UPPER MARLBORO — At their meeting on June 4, the Prince George’s County Council received a briefing on small cell towers and what fifth-generation cellular networks (5G) could mean for the future of Prince George’s County.
The briefing gave an overview of small cell technology from the perspective of the government and outlined policy considerations for the council.
Traditional cell facilities are allocated to tall towers or mounted on roofs. Their signals travel over a distance of several miles, and their coverage varies based on range and the number of people trying to use the internet at the same time.
Small cell towers, however, are facilities with a low radio frequency of power, output and range and used to complement traditional cells.
They are typically installed on existing structures such as poles, streetlights and buildings. Overall, they are used to increase coverage to the area and increase capacity that traditional cell towers would not be able to support.
Deputy Chief Administrative Officer for Government Operations Tara Jackson, who led the presentation, said the outlook on small cell technology is cautiously optimistic regarding the process and implementation of it.
“Implementation of small cell infrastructure was definitely not our idea, some would say that it was thrust upon us and we have no choice in it, but we believe if handled correctly, if we get out in front of it, if we do what we can, if we hold the industry to the proper standards, then it will benefit the residents of our county,” she said.
The industry wants to eventually use small cell towers to densify fourth-generation cellular networks (4G) and prepare for 5G in the future, Jackson said. However, the full use of 5G technology is still years away and will be rolled out on an incremental basis.
According to Manager of Strategic Operations Brad Frome, we currently have overused 4G which will eventually be transferred to 5G. However, 5G is an entirely different technology and at this time is very limited as our phones cannot yet support it.
When 5G does begin to overtake the 4G world, the internet speeds will be 100 times faster than the current data speeds and will bring about new potential for how we work and play, Jackson said. It allows transmission of data back and forth much more rapidly, such as that needed for autonomous vehicles.
“So the goal is that those devices can connect and interact with other devices over the internet,” she said. “They are preparing for smart cities, smart communities.”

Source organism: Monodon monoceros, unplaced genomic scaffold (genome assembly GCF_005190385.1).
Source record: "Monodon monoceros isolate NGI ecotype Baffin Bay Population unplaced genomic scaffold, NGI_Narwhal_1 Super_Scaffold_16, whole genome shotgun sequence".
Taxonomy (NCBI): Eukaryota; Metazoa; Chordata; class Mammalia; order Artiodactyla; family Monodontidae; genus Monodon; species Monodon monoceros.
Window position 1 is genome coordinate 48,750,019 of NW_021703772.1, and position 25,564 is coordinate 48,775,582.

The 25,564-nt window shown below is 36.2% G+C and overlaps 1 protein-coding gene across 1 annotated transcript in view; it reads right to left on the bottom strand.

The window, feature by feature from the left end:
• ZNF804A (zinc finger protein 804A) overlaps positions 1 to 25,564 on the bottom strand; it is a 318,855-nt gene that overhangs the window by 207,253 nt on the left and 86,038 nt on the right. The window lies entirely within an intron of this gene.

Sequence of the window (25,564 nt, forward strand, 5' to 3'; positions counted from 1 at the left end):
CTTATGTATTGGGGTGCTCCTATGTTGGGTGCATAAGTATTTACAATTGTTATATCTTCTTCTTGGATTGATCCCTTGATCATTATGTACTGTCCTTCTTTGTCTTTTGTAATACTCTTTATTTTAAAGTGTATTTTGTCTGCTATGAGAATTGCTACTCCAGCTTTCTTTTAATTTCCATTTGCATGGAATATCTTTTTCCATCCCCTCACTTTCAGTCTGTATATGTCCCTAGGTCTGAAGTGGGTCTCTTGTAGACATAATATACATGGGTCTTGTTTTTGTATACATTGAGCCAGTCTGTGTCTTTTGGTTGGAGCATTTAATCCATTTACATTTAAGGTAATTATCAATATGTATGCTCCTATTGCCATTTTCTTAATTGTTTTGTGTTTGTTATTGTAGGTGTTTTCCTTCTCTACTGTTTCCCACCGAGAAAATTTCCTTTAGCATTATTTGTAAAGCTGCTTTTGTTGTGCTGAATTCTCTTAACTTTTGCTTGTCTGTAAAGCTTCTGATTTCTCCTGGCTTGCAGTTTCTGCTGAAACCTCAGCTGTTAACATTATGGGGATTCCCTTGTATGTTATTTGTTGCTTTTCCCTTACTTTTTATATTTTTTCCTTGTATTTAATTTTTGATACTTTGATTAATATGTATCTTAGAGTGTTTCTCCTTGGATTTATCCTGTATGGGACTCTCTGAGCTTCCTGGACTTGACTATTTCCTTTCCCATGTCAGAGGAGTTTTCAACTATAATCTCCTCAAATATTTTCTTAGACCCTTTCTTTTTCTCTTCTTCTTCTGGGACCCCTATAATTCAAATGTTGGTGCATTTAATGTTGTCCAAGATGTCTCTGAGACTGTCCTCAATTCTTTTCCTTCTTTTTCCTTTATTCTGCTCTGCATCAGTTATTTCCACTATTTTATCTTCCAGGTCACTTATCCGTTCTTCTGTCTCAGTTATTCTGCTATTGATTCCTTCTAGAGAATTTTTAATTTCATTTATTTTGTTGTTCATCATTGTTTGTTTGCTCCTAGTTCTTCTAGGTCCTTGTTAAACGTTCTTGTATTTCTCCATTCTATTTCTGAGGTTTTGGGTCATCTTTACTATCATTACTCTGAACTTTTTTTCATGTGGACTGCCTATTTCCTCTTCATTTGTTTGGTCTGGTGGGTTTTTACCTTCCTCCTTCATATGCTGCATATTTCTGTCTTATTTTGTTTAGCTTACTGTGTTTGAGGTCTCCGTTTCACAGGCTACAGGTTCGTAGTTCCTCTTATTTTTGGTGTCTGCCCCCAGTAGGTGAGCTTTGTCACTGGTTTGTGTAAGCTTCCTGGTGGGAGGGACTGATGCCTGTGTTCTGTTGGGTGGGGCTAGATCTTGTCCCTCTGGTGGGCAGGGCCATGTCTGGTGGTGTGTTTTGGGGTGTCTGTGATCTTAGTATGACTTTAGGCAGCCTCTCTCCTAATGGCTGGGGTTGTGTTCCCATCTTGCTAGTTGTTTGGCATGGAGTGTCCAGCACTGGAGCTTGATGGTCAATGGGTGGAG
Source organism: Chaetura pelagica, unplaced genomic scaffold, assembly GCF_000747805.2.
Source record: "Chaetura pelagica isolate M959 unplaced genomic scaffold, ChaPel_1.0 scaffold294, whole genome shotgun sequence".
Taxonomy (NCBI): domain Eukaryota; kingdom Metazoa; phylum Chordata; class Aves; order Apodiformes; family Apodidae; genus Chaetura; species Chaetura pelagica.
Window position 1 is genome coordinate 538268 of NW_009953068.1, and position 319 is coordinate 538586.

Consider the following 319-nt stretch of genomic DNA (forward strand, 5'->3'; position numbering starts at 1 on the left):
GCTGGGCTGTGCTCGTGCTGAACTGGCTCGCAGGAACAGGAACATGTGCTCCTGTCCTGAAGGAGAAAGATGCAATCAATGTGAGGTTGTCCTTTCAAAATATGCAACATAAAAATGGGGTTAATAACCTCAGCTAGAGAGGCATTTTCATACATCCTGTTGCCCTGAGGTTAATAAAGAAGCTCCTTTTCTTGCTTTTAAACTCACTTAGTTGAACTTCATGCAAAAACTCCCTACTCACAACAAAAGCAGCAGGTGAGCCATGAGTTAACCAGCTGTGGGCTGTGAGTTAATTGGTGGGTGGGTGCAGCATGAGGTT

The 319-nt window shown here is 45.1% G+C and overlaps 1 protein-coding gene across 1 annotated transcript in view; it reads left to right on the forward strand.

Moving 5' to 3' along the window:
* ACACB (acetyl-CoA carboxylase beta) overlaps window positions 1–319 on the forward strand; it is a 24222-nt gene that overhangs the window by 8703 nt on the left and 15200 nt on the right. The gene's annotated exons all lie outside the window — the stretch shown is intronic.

Despite 5G technology being far off, federal laws have already been put into place that makes thinking about 5G and coming up with policies surrounding it as an urgent matter for the county council.
According to the current laws, Jackson said, local governments may not prohibit small cell towers and have a limited authority to control the placement and appearance of them. There has also been a time limit of only a couple of months placed on the amount of time a county has to process a company’s application for a small cell towers, which includes time for appeals.
Currently, the county law is oriented to traditional cell towers including small cell towers would involve modifications to the Zoning Ordinance.
County Councilmember Deni Taveras wondered how far away county legislation on small cell towers would be, not only throughout the county but nationwide, as it is possible to fall behind other countries.
“We need to push 5G as much as possible and try to get ahead of the curve,” she said. “I know nationally we may be falling behind, but the cost of it is if we don’t push ahead and if we don’t take an aggressive stance on instituting 5G, China will.”
Councilmember Derrick Leon Davis was more concerned about the health impacts of 5G.
According to the Centers For Disease Control and Prevention (CDC), cell phones use radiofrequency (RF) radiation to send signals. It is unknown whether RF emissions cause health problems years later, but the International Agency for Research on Cancer classifies it as a possible human carcinogen.
“It seems always to be the stumbling block, especially locally, where we don’t do our due diligence with regard to understanding what everyone else is talking about as far as health impediments or health issues, so we become victim to the information absence,” Davis said.
“In essence, it’s probably better to over inform than under inform and make sure our community knows that the federal government preempts this.”
The rest of the council was mainly concerned about their limited authority in determining where the small cell towers can be placed.
There were questions about limitations on placing them around schools and equity in where they are placed as companies might want to put them in areas with a greater population density, leaving rural areas with less coverage.
“There must be some criteria that we are able to establish to say where these things should be best located,” said Councilmember Mel Franklin.
The county council will need to start taking public input on the new technology, develop design standards, review applications and amend the Zoning Ordinance as they begin preparing for the introduction of small cell towers, but a timeline has not yet been announced.